Government looking to impose ban on smoky coal and "wet wood"
It's understood briquettes, smokeless coal, and dry wood will still be allowed.
The Government is looking at a ban on the sale of smoky coal and restrictions on the type of wood sold for burning as part of new regulations on solid fuels.
There had originally been plans for a nationwide ban on smoky coal to be in place by 2019 and the changes have been in the pipeline since 2015, when they were announced by then Minister for the Environment Alan Kelly.
On Thursday, Minister for the Environment, Climate and Communications Eamon Ryan launched a public consultation to seek views on the further regulation of solid fuel use for domestic home heating and is seeking input from the public, experts, health professionals, NGOs and others to give their views.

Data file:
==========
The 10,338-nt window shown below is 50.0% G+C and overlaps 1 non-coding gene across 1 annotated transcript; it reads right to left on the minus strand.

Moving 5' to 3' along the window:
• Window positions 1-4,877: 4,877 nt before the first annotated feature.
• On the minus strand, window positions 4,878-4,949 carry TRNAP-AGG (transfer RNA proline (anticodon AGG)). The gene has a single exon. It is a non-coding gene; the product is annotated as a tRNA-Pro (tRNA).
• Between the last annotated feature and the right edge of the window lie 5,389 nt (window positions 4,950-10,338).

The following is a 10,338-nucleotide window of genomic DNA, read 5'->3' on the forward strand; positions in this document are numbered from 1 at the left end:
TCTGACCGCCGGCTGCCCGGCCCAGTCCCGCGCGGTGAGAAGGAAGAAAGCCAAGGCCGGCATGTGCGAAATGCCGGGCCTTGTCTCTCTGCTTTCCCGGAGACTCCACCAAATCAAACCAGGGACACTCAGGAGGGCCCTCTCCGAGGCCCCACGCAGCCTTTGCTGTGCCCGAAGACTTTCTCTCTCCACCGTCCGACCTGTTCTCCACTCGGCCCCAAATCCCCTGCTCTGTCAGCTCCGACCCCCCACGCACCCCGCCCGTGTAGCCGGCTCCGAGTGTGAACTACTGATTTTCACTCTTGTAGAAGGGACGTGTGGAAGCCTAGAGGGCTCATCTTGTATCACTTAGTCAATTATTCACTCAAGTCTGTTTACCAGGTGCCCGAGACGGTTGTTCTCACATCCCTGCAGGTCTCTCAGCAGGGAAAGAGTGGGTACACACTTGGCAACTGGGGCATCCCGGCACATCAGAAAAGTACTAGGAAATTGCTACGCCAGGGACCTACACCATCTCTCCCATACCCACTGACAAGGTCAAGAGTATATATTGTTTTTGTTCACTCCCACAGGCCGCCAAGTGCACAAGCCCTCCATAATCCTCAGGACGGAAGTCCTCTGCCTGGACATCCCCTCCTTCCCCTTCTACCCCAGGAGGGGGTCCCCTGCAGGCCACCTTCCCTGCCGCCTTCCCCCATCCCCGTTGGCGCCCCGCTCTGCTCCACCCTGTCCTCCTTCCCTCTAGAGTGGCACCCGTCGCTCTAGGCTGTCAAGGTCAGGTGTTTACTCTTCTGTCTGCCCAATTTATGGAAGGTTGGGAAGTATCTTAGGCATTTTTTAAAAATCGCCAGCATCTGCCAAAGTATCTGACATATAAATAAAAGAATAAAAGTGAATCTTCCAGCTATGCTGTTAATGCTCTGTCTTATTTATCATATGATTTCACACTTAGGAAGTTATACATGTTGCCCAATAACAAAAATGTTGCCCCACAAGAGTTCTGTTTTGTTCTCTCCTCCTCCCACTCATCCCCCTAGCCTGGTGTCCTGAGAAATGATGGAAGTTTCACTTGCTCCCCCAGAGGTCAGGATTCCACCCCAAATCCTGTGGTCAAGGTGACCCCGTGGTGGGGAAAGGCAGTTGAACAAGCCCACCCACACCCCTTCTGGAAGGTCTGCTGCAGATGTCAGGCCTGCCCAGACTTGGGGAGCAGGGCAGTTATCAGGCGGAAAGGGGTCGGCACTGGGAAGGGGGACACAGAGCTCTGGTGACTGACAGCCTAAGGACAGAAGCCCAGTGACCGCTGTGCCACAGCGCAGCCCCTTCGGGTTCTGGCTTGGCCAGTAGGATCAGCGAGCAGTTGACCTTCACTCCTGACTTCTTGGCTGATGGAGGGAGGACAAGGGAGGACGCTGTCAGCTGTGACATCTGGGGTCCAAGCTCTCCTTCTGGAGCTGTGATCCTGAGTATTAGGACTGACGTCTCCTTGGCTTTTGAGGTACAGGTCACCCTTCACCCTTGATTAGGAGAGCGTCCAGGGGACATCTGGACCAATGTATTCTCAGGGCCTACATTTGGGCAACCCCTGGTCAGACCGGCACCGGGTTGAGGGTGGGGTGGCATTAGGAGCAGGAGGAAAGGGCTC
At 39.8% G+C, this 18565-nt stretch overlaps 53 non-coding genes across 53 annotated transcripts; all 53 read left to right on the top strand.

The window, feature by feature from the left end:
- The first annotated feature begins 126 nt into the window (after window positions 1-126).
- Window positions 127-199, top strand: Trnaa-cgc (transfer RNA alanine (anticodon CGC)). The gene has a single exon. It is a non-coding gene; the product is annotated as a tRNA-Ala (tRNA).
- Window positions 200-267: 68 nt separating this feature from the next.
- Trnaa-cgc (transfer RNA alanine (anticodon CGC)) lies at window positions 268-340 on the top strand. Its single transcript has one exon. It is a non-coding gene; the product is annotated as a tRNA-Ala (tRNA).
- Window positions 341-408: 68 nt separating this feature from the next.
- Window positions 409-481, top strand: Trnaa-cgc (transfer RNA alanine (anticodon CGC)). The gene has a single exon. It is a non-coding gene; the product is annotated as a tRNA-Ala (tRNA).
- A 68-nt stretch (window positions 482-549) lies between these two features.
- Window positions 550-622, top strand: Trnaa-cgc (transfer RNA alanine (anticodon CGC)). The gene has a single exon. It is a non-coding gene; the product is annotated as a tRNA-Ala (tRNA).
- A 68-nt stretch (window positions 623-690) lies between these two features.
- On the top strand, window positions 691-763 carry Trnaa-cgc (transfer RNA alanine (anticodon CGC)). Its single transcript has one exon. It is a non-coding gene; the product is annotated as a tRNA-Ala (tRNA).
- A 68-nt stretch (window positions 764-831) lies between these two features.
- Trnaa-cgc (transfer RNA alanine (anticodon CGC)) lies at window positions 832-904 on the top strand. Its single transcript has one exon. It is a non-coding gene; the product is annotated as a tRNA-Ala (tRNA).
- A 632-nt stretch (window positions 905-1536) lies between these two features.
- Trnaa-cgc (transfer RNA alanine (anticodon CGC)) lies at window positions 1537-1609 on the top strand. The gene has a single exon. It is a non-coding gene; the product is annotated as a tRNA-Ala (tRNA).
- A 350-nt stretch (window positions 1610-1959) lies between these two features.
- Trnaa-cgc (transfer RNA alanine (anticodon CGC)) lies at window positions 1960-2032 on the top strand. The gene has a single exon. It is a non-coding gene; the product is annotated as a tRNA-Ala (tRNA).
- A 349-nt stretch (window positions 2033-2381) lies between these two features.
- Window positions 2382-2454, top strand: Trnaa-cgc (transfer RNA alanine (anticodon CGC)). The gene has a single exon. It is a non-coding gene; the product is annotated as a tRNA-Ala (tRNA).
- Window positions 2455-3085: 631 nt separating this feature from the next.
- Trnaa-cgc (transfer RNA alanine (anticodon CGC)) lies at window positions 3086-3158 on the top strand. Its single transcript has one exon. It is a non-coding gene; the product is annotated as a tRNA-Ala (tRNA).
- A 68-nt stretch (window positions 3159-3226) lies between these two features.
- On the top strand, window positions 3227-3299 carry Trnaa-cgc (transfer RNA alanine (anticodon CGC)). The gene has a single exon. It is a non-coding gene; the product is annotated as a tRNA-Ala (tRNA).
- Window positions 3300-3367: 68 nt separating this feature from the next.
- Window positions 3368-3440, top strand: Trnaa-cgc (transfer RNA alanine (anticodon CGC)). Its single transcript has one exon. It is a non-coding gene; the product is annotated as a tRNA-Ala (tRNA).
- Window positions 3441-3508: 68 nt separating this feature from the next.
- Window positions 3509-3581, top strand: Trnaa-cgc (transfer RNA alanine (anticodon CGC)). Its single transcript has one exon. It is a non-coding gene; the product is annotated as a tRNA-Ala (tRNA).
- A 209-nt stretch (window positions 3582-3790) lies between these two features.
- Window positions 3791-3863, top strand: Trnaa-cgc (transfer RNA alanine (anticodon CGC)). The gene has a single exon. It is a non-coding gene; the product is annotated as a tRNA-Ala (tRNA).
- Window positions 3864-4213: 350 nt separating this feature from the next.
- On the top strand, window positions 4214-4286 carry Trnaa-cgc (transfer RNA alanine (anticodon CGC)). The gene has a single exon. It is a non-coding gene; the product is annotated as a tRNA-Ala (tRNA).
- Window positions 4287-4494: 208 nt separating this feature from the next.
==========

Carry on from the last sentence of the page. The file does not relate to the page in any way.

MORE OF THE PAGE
The European Environment Agency report, Air Quality in Europe 2021 indicates that in 2018, there were 1,300 premature mortalities linked to pollution from fine particulate matter (PM2.5) in Ireland.
These tiny particles known as PM2.5 come from solid fuel burning in heating homes, as well as road traffic.
The sale of smoky coal in Ireland is currently banned in cities and towns in Ireland with a population of over 10,000 people but it would be banned nationwide under new plans, which are hoped to be introduced during the lifetime of this government.
Other solid fuel sales such as unseasoned or "wet wood", as well as sod turf could be banned.
However, it is understood that people will still be allowed to cut their own turf or get it through other traditional arrangements, but the sale of turf in retail would stop.
Meanwhile other forms of solid fuel such briquettes, smokeless coal, and dry wood could still be sold as they meet the regulations under the Air Pollution Act.